You can really the texture in the Aristotle’s arms as the fine lines reflect the creases in scrunches a shirt of that time would make. In this painting, Rembrandt accurately paints Aristotle in proportion to his body. Although we do not see his neck, presumably covered by his beard. Aristotle’s hands, especially his left hand, facing the viewer, looks slightly large in proportion to his body and slim face . The Dutch painter artists was not only known for his etchings but his paintings as well. The oil on canvas allows for the colors and Rembrandt’s With color and the use of light to , the viewers can see similar techniques that Rembrandt establishes in St. Jerome in a Dark Chamber, 1642 with the light that directly shines on the figures and softer edges around the lines and facial features.
St. Jerome in a Dark Chamber, Rembrandt,1642 is the selections smallest piece of work, but no short of techniques that Rembrandt is well known for, creating dimensions with light and dark. David with the Head of Goliath, Caravaggio (1610), fairly large painting. Caravaggio uses mezzotint which aids the graduation of light and dark (shading). Classified as prints, just as St. Jerome in a Dark Chamber, both Caravaggio and Rembrandt show how chiaroscuro can be translated onto different mediums and still obtain the same effect. Saint Matthew and the Angel, Giovanni Gerolamo Savoldo, is a large painting, respectfully so, depicted St.
Matthew as he is writing the gospel. Like the size of David with the Head of Goliath, and Aristotle with a Bust of Homer,1653, these paintings have characteristics of high saturated colors with dark backgrounds. Savoldo and Rembrandt used oil on canvas and Caravaggio mezzotint. All three paintings show how adding light and darkening spaces can add to the overall emotional intensity and configuration of the piece.
Almost no bigger than the size of a sheet of paper, Gerri Dou still is able to illustrate how he uses light from a central flame to display the virtues of knowledge. All five works of the late 16th century and 17th century(Dutch and Italian), focus on the popular technique at the time of incorporating light and darkness to paintings or prints to further create and elevate depth and dimension into a work of art. The graduation of light and darkness, isolates figures or objects, increasing dramatic features, symbolism in gestures or tensions to reflect the external world and and accurately reflect the way light would off of the figures. Additional Comments: Is The Sybil, by Rembrandt’s pupil, William Drost. Another great example of the juxtaposition of light and dark. The careful technique of chiaroscuro is shown with the light on just shining of the back of the woman, detailing her intricate clothings and jewels. Works CitedCaravaggio.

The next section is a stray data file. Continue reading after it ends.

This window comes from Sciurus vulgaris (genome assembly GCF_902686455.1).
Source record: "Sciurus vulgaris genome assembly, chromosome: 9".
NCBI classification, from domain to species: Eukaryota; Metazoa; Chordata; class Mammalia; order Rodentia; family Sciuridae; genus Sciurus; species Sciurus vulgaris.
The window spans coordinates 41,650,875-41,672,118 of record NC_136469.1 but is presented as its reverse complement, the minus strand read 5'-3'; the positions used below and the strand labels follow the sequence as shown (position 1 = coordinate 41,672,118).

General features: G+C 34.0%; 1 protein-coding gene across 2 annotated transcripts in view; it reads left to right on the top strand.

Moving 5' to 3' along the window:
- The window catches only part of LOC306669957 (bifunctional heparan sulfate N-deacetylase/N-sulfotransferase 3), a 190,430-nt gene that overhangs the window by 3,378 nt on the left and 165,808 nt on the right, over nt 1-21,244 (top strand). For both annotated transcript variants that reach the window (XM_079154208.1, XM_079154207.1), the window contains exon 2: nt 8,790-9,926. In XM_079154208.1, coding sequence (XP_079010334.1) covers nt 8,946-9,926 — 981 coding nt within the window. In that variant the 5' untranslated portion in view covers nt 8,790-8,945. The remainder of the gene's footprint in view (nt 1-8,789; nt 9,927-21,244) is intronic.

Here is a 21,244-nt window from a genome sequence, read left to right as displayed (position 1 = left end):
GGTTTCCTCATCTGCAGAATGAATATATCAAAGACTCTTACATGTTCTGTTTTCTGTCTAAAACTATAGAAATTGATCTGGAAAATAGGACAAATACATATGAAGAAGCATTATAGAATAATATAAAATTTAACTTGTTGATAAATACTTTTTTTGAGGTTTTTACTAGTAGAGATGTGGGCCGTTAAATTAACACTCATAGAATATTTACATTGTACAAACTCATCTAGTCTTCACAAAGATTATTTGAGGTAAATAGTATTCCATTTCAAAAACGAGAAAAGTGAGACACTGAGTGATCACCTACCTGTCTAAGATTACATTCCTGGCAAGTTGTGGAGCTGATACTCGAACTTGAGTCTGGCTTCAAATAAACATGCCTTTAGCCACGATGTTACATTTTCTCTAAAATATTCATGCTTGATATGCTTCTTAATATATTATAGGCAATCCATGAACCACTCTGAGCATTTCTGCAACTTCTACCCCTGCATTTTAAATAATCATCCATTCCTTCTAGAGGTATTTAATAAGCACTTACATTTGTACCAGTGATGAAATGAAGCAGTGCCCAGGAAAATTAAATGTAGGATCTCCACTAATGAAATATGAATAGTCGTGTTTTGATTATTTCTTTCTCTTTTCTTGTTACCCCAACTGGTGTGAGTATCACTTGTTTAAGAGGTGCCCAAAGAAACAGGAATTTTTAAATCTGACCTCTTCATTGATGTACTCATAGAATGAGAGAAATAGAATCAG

ord. “David with the Head of Goliath, 1610 by Caravaggio.” Caravaggion and His 100 Famous Paintings, www.caravaggio.
org/david-with-the-head-of-goliath.jsp. Elizabeth E.
Barker. “The Printed Image in the West: Mezzotint | Essay | Heilbrunn Timeline of Art History | The Metropolitan Museum of Art.” The Met?s Heilbrunn Timeline of Art History, www.metmuseum.org/toah/hd/mztn/hd_mztn.htm. The Metropolitan Museum of Art.
“Gerrit Dou | An Evening School | The Met.” The Metropolitan Museum of Art, I.e. The Met Museum, www.metmuseum.org/art/collection/search/436209?sortBy=Relevance=Paintings=on=light%2520and%2520dark=40=20=47. “Giovanni Gerolamo Savoldo | Saint Matthew and the Angel | The Met.
” The Metropolitan Museum of Art, I.e. The Met Museum, www.metmuseum.org/art/collection/search/437630?sortBy=Relevance=Paintings=on=light%2520and%2520dark=60=20=73. .
“Rembrandt (Rembrandt Van Rijn) | Aristotle with a Bust of Homer | The Met.” The Metropolitan Museum of Art, I.e. The Met Museum, www.metmuseum.org/art/collection/search/437394.
“Rembrandt (Rembrandt Van Rijn) | St. Jerome in a Dark Chamber | The Met.” The Metropolitan Museum of Art, I.e.
The Met Museum, www.metmuseum.org/art/collection/search/391693?sortBy=Relevance=Rembrandt+(Rembrandt+van+Rijn)%24Rembrandt+(Rembrandt+van+Rijn)=light+and+dark=0=20=2. “Wallerant Vaillant | David with the Head of Goliath | The Met.” The Metropolitan Museum of Art, I.e. The Met Museum, www.
metmuseum.org/art/collection/search/389241?sortBy=Relevance=Caravaggio+(Michelangelo+Merisi)%24Caravaggio+(Michelangelo+Merisi)=caravaggio=0=20=6. “Saint Jerome in a Dark Chamber, Rembrandt Harmensz.
Van Rijn ^ Minneapolis Institute of Art.” Collection | Minneapolis Institute of Art | Mia, collections.artsmia.org/art/55348/saint-jerome-in-a-dark-chamber-rembrandt-harmensz-van-rijn.
“Willem Drost | The Sibyl | The Met.” The Metropolitan Museum of Art, I.e. The Met Museum, www.metmuseum.org/art/collection/search/437415.